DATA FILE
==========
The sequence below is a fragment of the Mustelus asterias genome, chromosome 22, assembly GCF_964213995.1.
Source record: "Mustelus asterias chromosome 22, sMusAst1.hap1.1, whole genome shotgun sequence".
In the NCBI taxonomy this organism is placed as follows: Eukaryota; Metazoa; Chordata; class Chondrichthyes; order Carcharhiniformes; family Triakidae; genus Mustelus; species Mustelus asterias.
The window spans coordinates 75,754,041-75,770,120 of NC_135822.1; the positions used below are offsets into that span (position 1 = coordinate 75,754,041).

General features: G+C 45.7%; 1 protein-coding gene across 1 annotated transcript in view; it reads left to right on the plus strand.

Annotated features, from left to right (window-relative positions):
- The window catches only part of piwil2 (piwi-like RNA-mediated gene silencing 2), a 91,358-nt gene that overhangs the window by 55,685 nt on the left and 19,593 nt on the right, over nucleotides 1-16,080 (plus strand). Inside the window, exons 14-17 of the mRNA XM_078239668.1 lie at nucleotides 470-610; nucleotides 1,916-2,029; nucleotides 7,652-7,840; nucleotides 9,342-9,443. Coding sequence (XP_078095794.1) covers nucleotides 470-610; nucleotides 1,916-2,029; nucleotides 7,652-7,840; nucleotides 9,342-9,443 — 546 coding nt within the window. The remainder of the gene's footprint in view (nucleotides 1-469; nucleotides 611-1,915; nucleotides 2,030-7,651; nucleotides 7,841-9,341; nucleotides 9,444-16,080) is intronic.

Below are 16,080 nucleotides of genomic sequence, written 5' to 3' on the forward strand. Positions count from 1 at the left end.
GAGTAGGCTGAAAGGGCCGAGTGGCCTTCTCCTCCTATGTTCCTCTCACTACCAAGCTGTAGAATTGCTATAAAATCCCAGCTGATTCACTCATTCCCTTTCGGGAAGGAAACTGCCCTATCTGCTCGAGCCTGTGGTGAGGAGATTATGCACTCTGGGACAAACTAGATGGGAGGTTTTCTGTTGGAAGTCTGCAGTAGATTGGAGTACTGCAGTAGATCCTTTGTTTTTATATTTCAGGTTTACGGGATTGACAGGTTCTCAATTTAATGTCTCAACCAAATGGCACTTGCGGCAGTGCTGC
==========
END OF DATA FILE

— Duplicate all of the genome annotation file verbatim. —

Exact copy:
The sequence below is a fragment of the Mustelus asterias genome, chromosome 22, assembly GCF_964213995.1.
Source record: "Mustelus asterias chromosome 22, sMusAst1.hap1.1, whole genome shotgun sequence".
In the NCBI taxonomy this organism is placed as follows: Eukaryota; Metazoa; Chordata; class Chondrichthyes; order Carcharhiniformes; family Triakidae; genus Mustelus; species Mustelus asterias.
The window spans coordinates 75,754,041-75,770,120 of NC_135822.1; the positions used below are offsets into that span (position 1 = coordinate 75,754,041).

General features: G+C 45.7%; 1 protein-coding gene across 1 annotated transcript in view; it reads left to right on the plus strand.

Annotated features, from left to right (window-relative positions):
- The window catches only part of piwil2 (piwi-like RNA-mediated gene silencing 2), a 91,358-nt gene that overhangs the window by 55,685 nt on the left and 19,593 nt on the right, over nucleotides 1-16,080 (plus strand). Inside the window, exons 14-17 of the mRNA XM_078239668.1 lie at nucleotides 470-610; nucleotides 1,916-2,029; nucleotides 7,652-7,840; nucleotides 9,342-9,443. Coding sequence (XP_078095794.1) covers nucleotides 470-610; nucleotides 1,916-2,029; nucleotides 7,652-7,840; nucleotides 9,342-9,443 — 546 coding nt within the window. The remainder of the gene's footprint in view (nucleotides 1-469; nucleotides 611-1,915; nucleotides 2,030-7,651; nucleotides 7,841-9,341; nucleotides 9,444-16,080) is intronic.

Below are 16,080 nucleotides of genomic sequence, written 5' to 3' on the forward strand. Positions count from 1 at the left end.
GAGTAGGCTGAAAGGGCCGAGTGGCCTTCTCCTCCTATGTTCCTCTCACTACCAAGCTGTAGAATTGCTATAAAATCCCAGCTGATTCACTCATTCCCTTTCGGGAAGGAAACTGCCCTATCTGCTCGAGCCTGTGGTGAGGAGATTATGCACTCTGGGACAAACTAGATGGGAGGTTTTCTGTTGGAAGTCTGCAGTAGATTGGAGTACTGCAGTAGATCCTTTGTTTTTATATTTCAGGTTTACGGGATTGACAGGTTCTCAATTTAATGTCTCAACCAAATGGCACTTGCGGCAGTGCTGC